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This is a discussion on interesting science stories within the Science and Technology forums, part of the Topics of Interest category; NASA's Plan To Use A Giant Magnet To Make Mars Habitable...

  1. #1

    interesting science stories

    NASA's Plan To Use A Giant Magnet To Make Mars Habitable

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    Scientists turn mammalian cells into complex biocomputers

    By Robert F. ServiceMar. 27, 2017 , 11:00 AM

    Adding genetic circuits to cells lets researchers control their actions, setting the stage for new ways to treat cancer and other diseases.

    Computer hardware is getting a softer side. A research team has come up with a way of genetically engineering the DNA of mammalian cells to carry out complex computations, in effect turning the cells into biocomputers. The group hasn’t put those modified cells to work in useful ways yet, but down the road researchers hope the new programming techniques will help improve everything from cancer therapy to on-demand tissues that can replace worn-out body parts.

    Engineering cells to function like minicomputers isn’t new. As part of the growing field of synthetic biology, research teams around the globe have been manipulating DNA for years to make cells perform simple actions like lighting up when oxygen levels drop. To date, most such experiments have been done in Escherichia coli and other bacteria, because their genes are relatively easy to manipulate. Researchers have also managed to link multiple genetic circuits together within a single cell to carry out more complex calculations in bacteria.

    Scientists have tried to extend this to mammalian cells to create genetic circuitry that can help detect and treat human diseases. But efforts to construct large-scale genetic circuits in mammalian cells have largely failed: For complex circuits to work, the individual components—the turning on and off of different genes—must happen consistently. The most common way to turn a gene on or off is by using proteins called transcription factors that bind to and regulate the expression of a specific gene. The problem is these transcription factors “all behave slightly differently,” says Wilson Wong, a synthetic biologist at Boston University.

    To upgrade their DNA “switches,” Wong and his colleagues steered clear of transcription factors and instead switched human kidney cell genes on and off using scissorlike enzymes that selectively cut out snippets of DNA. These enzymes, known as DNA recombinases, recognize two target stretches of DNA, each between 30 to 50 or more base pairs long. When a recombinase finds its target DNA stretches, it cuts out any DNA in between, and stitches the severed ends of the double helix back together.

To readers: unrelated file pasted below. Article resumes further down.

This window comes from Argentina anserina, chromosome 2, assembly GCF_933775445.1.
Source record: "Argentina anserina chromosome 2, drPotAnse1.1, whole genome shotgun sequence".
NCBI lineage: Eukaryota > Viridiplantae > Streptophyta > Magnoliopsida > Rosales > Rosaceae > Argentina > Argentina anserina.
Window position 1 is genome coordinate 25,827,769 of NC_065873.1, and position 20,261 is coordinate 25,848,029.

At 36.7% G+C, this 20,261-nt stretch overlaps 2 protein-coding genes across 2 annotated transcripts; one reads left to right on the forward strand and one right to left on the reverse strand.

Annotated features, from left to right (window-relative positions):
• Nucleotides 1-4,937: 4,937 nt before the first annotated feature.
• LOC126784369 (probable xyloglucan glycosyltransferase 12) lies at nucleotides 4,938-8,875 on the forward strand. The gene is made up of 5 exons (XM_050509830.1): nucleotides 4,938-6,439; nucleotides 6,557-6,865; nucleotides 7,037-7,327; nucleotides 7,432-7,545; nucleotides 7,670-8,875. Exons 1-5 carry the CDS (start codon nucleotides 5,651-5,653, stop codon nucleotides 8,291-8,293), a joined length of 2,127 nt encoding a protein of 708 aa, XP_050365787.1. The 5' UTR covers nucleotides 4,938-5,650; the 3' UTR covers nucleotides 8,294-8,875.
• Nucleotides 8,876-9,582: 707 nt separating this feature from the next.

To design genetic circuits, Wong and his colleagues use the conventional cellular machinery that reads out a cell’s DNA, transcribes its genes into RNA, and then translates the RNA into proteins. This normal gene-to-protein operation is initiated by another DNA snippet, a promoter, that sits just upstream of a gene. When a promoter is activated, a molecule called RNA polymerase gets to work, marching down the DNA strand and producing an RNA until it reaches another DNA snippet—a termination sequence—that tells it to stop.

    To make one of their simplest circuits, Wong’s team inserted four extra snippets of DNA after a promoter. The main one produced green fluorescent protein (GFP), which lights up cells when it is produced. But in front of it was a termination sequence, flanked by two snippets that signaled the DNA recombinase. Wong and his team then inserted another gene in the same cell that made a modified recombinase, activated only when bound to a specific drug; without it, the recombinase wouldn’t cut the DNA.

    When the promoter upstream of the GFP gene was activated, the RNA polymerase ran headfirst into the termination sequence, stopped reading the DNA, and didn’t produce the fluorescent protein. But when the drug was added, the recombinase switched on and spliced out the termination sequence that was preventing the RNA polymerase from initiating production of GFP. Voila, the cell lit up.

    As if that Rube Goldbergian feat weren’t enough, Wong and his colleagues also showed that by adding additional recombinases together with different target strands, they could build a wide variety of circuits, each designed to carry out a different logical operation. The approach worked so well that the team built 113 different circuits, with a 96.5% success rate, they report today in Nature Biotechnology. As a further demonstration, they engineered human cells to produce a biological version of something called a Boolean logic lookup table. The circuit in this case has six different inputs, which can combine in different ways to execute one of 16 different logical operations.